Burning for beauty

By Raven Hearton
On February 23, 2012

Tanning for some people has become a necessity when it comes to looking good. The sun, tanning beds, tanning lotions and oils are giving people everywhere that perfect sun-kissed glow.

According to howstuffworks.com, before having a tan became the norm, people with tanned skin were considered low class because having a tan meant they spent a lot of time outside working in the fields or building things.

Well-to-do young ladies would stay indoors and protect themselves with hats, umbrellas, gloves and long sleeves.

Suntan.com said in ancient Rome and Greece, women used make-up containing lead poisoning to make themselves look lighter. Unfortunately, this led to many deaths.

Early in the 10th century, arsenic was used to whiten a woman's skin and later during Queen Elizabeth's era, women used heavy white powder to brighten their faces. They would then apply a very thin blue line on their foreheads to give a translucent appearance.

But times have changed and women and men are clamoring to get to the tanning bed to avoid looking "pasty."

"I tan to keep a good color throughout the year," said Stephanie Buhler, a freshman physical therapy major of Paragould. "I don't want to look like a ghost all the time. I feel better when I have a little color."

Chelsea Fife, a mental health counseling grad student of Paragould said she tans to avoid being pale and to clear up her skin.

"Sometimes I feel less attractive whenever I have a pale face. When I have a breakout, I'll just go to the tanning bed and it helps dry the pimples right up. It sounds weird, but it works," Fife said.

The believed origin of the tan goes all the way back to 1923, when French fashion designer, Coco Chanel, took a trip to the French Riviera and returned with a sun-kissed glow. A trend and an industry were officially born.

Suddenly, it was everyone's ambition to have that golden flush of color and being pale made you "dull as dishwater."

More and more people began to flock to beaches to lay out and many people suffered severe sunburns. A suntan became a symbol of having money and extra vacation time.

In achieving that "little color," dermatologists and physicians noticed a growing number of people with skin cancer.

It also became known that prolonged exposure to the sun would cause aging and dry skin. To prevent this problem, sunscreens like Coppertone began to pop up everywhere.

In 1953, headlines about sunscreen said "Don't Be a Pale Face" and "Tan Don't Burn."

Despite the warnings, a new way to achieve a tan was developed in the early 1970s by German scientist Friedrich Wolff.

Wolff was using artificially produced indoor tanning UV light to study athletes and how they might benefit from more exposure to sunlight.

During his studies, he noticed a side effect on the athletes-"the golden glow of a healthy tan."

Given the popularity of the tan at that time, Wolff used his scientific knowledge to create the first indoor tanning beds, but even this new invention didn't come without risks.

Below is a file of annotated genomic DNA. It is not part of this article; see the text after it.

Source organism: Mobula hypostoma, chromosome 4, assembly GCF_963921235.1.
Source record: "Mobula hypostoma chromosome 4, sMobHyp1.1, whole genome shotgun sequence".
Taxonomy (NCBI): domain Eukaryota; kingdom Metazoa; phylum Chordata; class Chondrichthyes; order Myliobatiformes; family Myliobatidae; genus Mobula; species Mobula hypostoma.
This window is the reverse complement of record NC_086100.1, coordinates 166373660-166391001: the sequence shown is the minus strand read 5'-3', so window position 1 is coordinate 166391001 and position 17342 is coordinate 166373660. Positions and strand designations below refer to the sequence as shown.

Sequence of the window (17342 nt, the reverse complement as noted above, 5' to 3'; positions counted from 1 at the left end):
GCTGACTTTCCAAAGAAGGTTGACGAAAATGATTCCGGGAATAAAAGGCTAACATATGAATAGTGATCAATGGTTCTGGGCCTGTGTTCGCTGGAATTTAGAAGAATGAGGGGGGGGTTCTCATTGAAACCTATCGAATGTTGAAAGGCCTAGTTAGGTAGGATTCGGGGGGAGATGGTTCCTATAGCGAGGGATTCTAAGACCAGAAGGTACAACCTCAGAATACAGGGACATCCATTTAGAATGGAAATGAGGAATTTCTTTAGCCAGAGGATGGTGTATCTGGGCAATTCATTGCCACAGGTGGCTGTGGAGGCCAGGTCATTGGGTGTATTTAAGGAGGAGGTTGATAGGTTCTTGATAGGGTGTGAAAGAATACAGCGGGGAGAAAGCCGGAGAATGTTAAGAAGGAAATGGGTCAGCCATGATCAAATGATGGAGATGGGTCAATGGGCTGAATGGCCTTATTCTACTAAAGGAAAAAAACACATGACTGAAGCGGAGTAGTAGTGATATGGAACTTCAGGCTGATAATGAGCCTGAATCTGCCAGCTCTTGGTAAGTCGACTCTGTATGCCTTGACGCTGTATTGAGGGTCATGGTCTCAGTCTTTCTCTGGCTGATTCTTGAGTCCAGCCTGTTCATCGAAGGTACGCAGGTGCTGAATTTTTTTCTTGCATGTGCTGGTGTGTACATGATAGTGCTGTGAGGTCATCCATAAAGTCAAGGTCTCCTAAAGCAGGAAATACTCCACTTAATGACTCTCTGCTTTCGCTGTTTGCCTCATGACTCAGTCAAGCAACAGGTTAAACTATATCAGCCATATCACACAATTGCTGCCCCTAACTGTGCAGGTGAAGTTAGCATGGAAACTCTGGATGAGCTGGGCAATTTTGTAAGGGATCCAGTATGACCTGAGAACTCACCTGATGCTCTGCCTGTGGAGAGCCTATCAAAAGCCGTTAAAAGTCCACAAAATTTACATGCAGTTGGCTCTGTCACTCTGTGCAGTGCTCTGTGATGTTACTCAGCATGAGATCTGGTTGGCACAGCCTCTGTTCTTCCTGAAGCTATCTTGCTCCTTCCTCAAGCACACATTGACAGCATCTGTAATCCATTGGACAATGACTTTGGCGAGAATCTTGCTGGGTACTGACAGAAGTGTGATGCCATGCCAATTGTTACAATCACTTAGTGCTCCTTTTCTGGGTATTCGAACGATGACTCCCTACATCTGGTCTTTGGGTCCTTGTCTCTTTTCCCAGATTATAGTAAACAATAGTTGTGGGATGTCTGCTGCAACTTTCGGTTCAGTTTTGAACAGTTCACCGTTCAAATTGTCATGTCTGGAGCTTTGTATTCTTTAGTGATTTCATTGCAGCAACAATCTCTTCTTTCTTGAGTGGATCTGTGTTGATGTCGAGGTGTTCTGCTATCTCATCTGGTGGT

The U.S. Food and Drug Administration said tanning lamps may be more dangerous than the natural sun because people can use them at the same intensity year-round, exposing their whole bodies at once.

"I do think about the consequences of tanning so much," Buhler said. "It's scary to think that lying in a tanning bed for like six minutes could cause cancer. It has caused me to reduce the amount of time I spend tanning."

"I think about it sometimes," Fife said. "I have these spots on me that are kind of like moles and I wonder if it's from tanning too much. I once had a large spot on my chest that I was worried about and I had it checked. Luckily it wasn't cancerous."

In addition to the potential health risks, tanning is also very costly when it comes to paying for it.

Both Buhler and Fife said they can pay up to $200 in a year on tanning all in the name of beauty.

"I think it's strictly an appearance thing, and beauty comes at a high price. People want to look good and having a tan is associated with looking good and being pale is associated with looking not so good," Fife said.

With beauty being such a high priority for women and some men, it's no wonder that they would resort to using a tanning bed to look better.

Buhler said she started tanning for pageants and prom because her skin looked prettier against her dress when she had more color.

Fife was also involved in pageants and said tanning was a huge part of it.

"When I was doing pageants, I would tan every day," she said. "Judges would count off if you weren't tan enough. They would never say that was the reason, but you just knew that's why they did it."

As revolutions in tanning continue to emerge, sunless tanning has become very popular.

Today there are several brands that have tanning lotions that when used over a period of time would give all the glow and not the burn.

Spray tanning has also become very popular. According to recent statistics, spray tanning represented about 11 percent of the tanning industry's revenue last year and is projected to grow to 17 percent by the end of this year.

"Everyone who is famous you see in the media is tan, and that's the look people are going for," Fife said. "Thinking a tan is going to make you look better is more of a mind thing than the truth."

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